The Trans-Atlantic Conference Agreement (TACA), whose member carriers serve the trade between the USA and
Europe, United Kingdom and Ireland, Scandinavia and Baltic Ports, have announced increases to their
Bunker Adjustment Factor (BAF) due to continuing increases in oil prices. Currency Adjustment
Factor (CAF) will remain at 9 percent at least until June 15, 2005. TACA also reaffirmed planned
General Rate Increases (GRI) effective July 1, 2005.
Bunker Adjustment Factors (BAF) effective May 16 through June 15, 2005 are as follows:
US Atlantic/Gulf Coast Ports, $304/20′ container, $608/40-45′ container and $30/WM. US Pacific
Coast Ports, $456/20′, $912/40-45′ and $46/WM.
TACA confirmed it will go forward with planned GRIs effective July 1, 2005. Westbound rates,
from North Europe to USA, will be increased $240/20′ container and $300/40-45ft container.
Eastbound rates, from USA to North Europe will be increased $160/20′ container and $200/40-45′
container. All amounts are in US dollars. TACA members are Atlantic Container Line, Hapag-Lloyd
Container Line, Mediterranean Shipping Co., A P Moller-Maersk Sealand, NYK Line, OOCL and P&O
Nedlloyd Limited. Tariff rates and surcharges are published in TACA’s relevant FMC tariffs and
are accessible via its website www.tacaconf.com.
FMC Chairman Steven R. Blust has announced Irwin L. Schroeder is the new Chief Administrative Law Judge
for the Commission. Judge Schroeder has been with the Commission for little over a year. Chairman
Blust stated “Judge Schroeder’s extensive legal and governmental experience, including that gained
over the last year with the Commission, will continue to benefit the FMC and those practicing before it.”
Schroeder takes over from Chief Judge Norman Kline who retired April 2, 2005. Kline had been with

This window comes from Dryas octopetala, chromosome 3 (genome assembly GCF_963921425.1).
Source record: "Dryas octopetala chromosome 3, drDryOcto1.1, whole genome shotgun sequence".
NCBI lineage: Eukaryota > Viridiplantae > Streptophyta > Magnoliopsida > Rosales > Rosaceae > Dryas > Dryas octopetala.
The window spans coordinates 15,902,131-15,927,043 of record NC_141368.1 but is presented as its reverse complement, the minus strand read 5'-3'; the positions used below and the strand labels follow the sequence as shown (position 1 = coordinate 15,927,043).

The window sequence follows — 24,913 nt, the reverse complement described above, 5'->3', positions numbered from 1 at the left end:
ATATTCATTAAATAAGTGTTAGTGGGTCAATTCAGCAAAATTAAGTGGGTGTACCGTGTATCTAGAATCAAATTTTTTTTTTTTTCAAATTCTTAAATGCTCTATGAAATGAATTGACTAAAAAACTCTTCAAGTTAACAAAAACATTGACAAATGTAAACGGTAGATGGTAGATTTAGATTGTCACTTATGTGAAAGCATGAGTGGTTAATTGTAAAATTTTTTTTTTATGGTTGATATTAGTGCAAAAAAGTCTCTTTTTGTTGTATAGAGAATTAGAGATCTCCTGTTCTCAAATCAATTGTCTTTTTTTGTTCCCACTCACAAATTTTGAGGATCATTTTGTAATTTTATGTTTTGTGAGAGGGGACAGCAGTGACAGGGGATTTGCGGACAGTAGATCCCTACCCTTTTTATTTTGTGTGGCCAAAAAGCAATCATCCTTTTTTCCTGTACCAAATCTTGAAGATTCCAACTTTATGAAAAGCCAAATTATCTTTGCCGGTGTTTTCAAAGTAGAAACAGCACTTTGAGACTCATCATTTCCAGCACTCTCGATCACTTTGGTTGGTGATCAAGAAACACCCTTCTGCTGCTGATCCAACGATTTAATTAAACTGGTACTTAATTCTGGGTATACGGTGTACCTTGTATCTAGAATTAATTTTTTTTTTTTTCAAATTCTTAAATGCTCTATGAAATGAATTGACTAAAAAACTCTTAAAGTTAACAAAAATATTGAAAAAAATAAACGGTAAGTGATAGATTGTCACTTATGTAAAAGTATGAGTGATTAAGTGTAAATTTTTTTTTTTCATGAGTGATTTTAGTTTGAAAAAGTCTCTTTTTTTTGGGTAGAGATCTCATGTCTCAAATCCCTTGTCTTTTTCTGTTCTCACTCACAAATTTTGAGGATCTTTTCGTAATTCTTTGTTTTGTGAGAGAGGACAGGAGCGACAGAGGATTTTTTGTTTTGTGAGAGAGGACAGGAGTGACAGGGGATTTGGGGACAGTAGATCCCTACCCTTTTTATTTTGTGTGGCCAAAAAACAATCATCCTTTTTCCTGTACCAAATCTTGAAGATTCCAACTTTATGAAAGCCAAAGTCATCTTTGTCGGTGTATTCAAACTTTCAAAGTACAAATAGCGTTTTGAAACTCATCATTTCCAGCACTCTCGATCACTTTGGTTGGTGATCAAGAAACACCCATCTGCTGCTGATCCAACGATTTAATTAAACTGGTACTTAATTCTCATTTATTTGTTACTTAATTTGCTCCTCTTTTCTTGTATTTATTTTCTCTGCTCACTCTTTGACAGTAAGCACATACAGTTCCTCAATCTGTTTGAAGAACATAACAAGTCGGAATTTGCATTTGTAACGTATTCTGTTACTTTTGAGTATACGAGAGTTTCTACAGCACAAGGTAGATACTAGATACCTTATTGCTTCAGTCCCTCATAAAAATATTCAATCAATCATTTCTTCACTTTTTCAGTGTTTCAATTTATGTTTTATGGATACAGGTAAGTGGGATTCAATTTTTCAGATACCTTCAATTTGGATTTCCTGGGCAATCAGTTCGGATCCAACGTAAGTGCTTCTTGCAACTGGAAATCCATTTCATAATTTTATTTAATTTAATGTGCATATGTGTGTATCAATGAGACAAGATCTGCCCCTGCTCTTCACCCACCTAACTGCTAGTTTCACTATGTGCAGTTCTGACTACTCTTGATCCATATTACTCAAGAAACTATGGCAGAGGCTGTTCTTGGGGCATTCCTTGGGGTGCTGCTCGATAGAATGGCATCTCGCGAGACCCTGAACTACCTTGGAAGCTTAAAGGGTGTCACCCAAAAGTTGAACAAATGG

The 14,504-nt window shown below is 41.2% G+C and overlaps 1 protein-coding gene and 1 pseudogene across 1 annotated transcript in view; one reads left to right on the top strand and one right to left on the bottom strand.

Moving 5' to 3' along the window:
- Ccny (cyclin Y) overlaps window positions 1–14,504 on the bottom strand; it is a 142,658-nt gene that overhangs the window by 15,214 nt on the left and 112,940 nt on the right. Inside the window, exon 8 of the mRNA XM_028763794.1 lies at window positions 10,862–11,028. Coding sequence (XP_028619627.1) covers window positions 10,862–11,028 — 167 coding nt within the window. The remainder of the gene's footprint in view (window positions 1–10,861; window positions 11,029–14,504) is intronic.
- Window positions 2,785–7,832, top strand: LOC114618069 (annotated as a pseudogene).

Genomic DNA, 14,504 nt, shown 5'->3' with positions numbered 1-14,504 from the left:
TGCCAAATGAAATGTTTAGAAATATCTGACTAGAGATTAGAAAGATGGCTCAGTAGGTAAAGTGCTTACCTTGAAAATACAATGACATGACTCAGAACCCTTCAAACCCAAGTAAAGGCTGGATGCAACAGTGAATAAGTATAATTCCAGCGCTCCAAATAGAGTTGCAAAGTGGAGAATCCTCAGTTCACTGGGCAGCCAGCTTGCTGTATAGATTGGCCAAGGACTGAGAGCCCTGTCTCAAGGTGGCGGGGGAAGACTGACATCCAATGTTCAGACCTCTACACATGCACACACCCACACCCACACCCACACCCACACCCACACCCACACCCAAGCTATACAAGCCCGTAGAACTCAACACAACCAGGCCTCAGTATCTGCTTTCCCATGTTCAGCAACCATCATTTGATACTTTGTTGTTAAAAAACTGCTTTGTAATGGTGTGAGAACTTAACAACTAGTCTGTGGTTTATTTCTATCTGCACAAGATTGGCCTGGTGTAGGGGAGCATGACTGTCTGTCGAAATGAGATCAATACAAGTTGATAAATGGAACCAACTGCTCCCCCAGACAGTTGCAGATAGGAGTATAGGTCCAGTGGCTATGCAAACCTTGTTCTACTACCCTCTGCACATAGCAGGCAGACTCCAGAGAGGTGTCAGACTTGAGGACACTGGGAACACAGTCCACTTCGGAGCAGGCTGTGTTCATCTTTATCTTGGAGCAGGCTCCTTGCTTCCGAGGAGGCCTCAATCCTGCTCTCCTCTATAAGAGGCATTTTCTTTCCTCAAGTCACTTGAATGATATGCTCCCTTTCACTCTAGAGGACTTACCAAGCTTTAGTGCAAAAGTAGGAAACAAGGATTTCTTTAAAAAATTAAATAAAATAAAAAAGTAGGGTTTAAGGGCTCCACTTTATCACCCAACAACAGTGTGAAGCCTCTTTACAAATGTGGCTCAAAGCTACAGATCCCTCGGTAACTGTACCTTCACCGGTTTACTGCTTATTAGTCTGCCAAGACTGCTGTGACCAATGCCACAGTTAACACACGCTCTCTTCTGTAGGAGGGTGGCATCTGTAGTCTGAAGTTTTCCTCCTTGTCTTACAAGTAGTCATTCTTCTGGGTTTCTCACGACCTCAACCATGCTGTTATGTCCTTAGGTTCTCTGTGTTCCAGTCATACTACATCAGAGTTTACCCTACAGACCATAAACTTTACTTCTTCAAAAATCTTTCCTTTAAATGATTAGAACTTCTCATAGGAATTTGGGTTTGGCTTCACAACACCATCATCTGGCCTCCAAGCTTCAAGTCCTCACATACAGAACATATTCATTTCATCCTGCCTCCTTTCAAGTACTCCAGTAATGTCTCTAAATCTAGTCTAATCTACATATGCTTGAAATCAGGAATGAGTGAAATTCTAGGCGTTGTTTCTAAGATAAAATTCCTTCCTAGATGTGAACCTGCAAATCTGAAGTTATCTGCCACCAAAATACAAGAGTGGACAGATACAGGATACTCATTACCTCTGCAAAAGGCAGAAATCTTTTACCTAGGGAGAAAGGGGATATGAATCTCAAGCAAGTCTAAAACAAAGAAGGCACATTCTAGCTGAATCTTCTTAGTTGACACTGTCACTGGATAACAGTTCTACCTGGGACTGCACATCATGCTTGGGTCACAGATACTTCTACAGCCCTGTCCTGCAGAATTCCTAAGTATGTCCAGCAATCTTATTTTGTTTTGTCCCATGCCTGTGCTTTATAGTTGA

the Commission since 1960 and served as Chief Judge since 1992. He had presided over many important
cases for the FMC that set precedents and solidified Commission regulations. Chairman Blust stated:
“Judge Kline is a man who has never lost his enthusiasm for the law, he has an extraordinary depth
of knowledge of the cases before this agency, and his reputation throughout the maritime bar brings
great credit to himself and this Agency. We will miss this outstanding Judge.”
The FMC’s 43rd Annual Report for Fiscal Year 2004, issued March 31, 2005 provides a summary
of the activities of each of the Commission’s departments, and includes an overview of major
US international trade areas. The report’s appendices include an organization chart and
statistics for FMC’s activities in FY2004. The bulk of the report is concerned with FMC
bureaus departments and offices, their achievements and future goals. Brief descriptions
of recent important decisions, petitions and investigations are also provided. Within the
report the Commission’s economists include a section entitled “Developments in Major U.S.
Foreign Trades.” This offers a timely and free analysis of US imports and exports of
Australia/Oceania, Caribbean, Central America, the Indian Subcontinent, Mediterranean,
Middle East, South America, the Transatlantic and Transpacific regions. For each region
an analysis of trade is provided, with a focus on year-to-year changes, as well as the
commodities most heavily traded, vessel capacity, freight rates, significant developments
and trade outlook for 2005. The complete report can be downloaded at www.fmc.gov.
The following statistical information was compiled from the Federal Maritime Commission’s Annual
for fiscal years 2001, 2002, 2003 and 2004. Fiscal years begin on Oct 1 and end on Sept 30. FMC Annual
Reports are available at www.fmc.gov
Service Contracts (New)
Service Contracts (Amended)
Agreements On File (1)
# of Entities Fined (2)
Total Civil Penalties Collected
| (1) Agreements include Conference, Discussion, Joint Service, Vessel-Sharing,|
Cooperative Working & Other.
| (2) Entities include Marine Terminal Operatios, Shippers, NVOCCs, Vessel|
Operators and Unlicensed entities.
Top Five U.S.
S. Korea 948
S. Korea 899
S. Korea 844
S. Korea 930
|(1) Total TEUs include R.S. Exports and Imports|
| (2) As reported by the Journal of Commerce Port Import Export Reporting|
Service – www.piers.com
|(1) Percentages not available in FY2003 Annual Report|